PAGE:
Tomatoes for Neela is a gentle, but urgent, plea not to take your family's food traditions for granted.
By Kat Kinsman | December 07, 2021
Who taught you to cook? Plenty of us have learned—and not too shabbily—from pages, stages, and screens, but I'll always be envious of people who had another set of hands guiding them along the way. If the dough feels this way, it's ready. The sauce is just about ready to come together when it makes this sound, or drips from the spoon just so. My secret ingredient that I'll never ever write down is this, and don't you dare tell a soul—this is my gift to you.
If you were lucky enough to have that wisdom shared with you by an elder family member, a neighbor, or a family friend when you were growing up, did you realize at the time what a privilege it was? Did you take notes, mentally or scrawled on paper, so you could memorize these recipes with all your senses, so even when that person wasn't right there in the room, you could almost conjure them into it? You might not arrive at the dish exactly how they would, but at least you have a roadmap.
If the past 21 months have taught us anything, it's that we can't count on anything to stay the same. The opportunities to gather and celebrate—or even just spend normal, blessedly mundane time together—have often come with difficulty and risk. Millions of us have learned the incredibly hard way that when we lose a loved one, with them goes the the wisdom of their touch, taste, and all the infinitesimal details that made, say, your mother's meatloaf or your auntie's stew into something so much greater than a meal that nourishes your body.
Author and TV host Padma Lakshmi's latest book, Tomatoes for Neela, is in theory intended to be read by children from ages three to seven, but its core message is one that people of all ages could stand to absorb. The story's hero, a young girl named Neela, shops and cooks alongside her amma (mother), consuming every last morsel of wisdom and carefully documenting every step of the process as they make an heirloom tomato sauce that helps her feel closer to her paati (grandmother) who lives far away in India. With dreamy illustrations by Juana Martinez-Neal, Lakshmi's book is a gentle, but urgent, ode to treasure the food traditions that are passed down through the generations, and tie us all to our cultures and forebears in ways we often take for granted.
At the inaugural Family Reunion event in Middleburgh, Virginia, a few months back, Lakshmi spoke of how she spent much of the past year and a half in lockdown, finding her way to joy by "cooking new recipes of my fore-mothers, replicating a lot of things that I ate in childhood, revisiting old methods of doing things, and taking my time." She made certain that her 11-year-old daughter, Krishna, paid attention every step of the way, especially after she came home from her father's house asking for pomegranates.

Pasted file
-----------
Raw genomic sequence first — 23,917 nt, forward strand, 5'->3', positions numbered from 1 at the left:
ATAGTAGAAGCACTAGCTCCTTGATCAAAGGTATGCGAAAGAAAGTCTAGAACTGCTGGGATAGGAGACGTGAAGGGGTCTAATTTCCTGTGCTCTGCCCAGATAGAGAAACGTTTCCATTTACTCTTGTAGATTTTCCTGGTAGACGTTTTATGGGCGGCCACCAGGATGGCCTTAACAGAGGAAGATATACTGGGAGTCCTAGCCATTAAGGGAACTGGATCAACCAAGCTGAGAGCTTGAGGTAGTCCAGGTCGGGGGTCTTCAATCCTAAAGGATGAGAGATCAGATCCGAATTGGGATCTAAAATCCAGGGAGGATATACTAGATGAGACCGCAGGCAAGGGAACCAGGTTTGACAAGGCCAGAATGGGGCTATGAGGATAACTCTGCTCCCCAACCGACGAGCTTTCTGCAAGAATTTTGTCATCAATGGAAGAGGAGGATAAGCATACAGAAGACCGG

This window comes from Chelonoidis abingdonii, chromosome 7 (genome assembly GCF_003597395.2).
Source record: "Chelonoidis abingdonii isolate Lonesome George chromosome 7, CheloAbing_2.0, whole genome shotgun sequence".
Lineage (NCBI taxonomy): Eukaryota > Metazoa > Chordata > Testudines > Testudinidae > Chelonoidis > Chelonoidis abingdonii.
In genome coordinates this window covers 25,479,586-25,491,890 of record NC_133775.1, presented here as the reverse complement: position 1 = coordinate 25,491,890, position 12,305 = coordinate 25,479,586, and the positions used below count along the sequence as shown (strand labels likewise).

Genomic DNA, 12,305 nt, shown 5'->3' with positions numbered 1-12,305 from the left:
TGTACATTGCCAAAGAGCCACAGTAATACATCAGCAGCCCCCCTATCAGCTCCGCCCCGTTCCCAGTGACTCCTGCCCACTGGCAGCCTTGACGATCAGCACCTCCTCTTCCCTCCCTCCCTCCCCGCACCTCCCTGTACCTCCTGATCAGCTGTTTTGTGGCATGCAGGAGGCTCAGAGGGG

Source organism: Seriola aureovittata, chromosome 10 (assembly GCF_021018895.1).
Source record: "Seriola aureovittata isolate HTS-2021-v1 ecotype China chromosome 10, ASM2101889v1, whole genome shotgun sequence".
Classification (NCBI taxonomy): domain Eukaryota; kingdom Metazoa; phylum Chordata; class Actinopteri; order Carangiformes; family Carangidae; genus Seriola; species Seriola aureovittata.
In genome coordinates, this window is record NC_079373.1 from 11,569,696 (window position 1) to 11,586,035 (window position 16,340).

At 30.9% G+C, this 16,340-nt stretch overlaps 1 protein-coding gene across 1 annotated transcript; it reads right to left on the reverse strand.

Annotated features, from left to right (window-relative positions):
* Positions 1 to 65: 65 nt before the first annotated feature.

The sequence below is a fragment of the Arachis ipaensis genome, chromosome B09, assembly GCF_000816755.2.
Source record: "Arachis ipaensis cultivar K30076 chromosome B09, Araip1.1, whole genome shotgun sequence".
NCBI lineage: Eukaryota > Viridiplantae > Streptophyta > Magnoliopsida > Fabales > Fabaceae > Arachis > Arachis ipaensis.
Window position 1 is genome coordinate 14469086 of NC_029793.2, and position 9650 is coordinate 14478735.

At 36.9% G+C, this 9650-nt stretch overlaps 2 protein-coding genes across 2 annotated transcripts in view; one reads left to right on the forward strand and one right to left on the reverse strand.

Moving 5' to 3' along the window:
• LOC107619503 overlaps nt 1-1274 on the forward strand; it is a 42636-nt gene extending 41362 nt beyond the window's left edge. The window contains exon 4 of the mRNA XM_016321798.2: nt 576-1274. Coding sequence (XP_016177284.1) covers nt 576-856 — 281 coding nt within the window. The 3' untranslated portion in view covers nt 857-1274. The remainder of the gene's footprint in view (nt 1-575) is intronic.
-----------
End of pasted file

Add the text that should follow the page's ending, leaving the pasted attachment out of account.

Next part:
"Children wouldn't know in this land of plenty that things have seasons," Lakshmi realized. She made sure to include a moment in the book where Neela's mother takes her to a green market to buy tomatoes, and understand how, where, by whom, and when they are grown, and why they came to be an essential part of their family's food traditions.
Lakshmi revealed she drew from her own habits as a child to inform how the fictional Neela connected with her cooking elders, as well as some unexpected benefits. "I would write down the recipes from all the aunties. It is very important to write down and record these family recipes," she said. "Through recipe writing, you can teach children a lot of academic principles, like fractions and times tables, and you can give children the gift of good eating, especially in their first four years of life. These small increments of time over food with your family add up."
And the importance does not diminish with age—if anything, it intensifies. "Point a phone at your aunt and record her talking about the recipe," Lakshmi advised, and I echo this. This sort of documentation may not currently be an ingredient in your family's recipe, but it's easy to start. Buy a copy of Tomatoes for Neela for someone in your life—young, old, or anywhere in-between—and make a date to cook together in person, or even from afar. Tomatoes may not be in season at the green market where you live (which is a shame because the book includes recipes for tomato sauce and tomato chutney), but find a recipe that deserves to live on, memorize it with your skin and all your other senses, and take notes along the way, just like Neela would.
Get Tomatoes for Neela ($14) amazon.com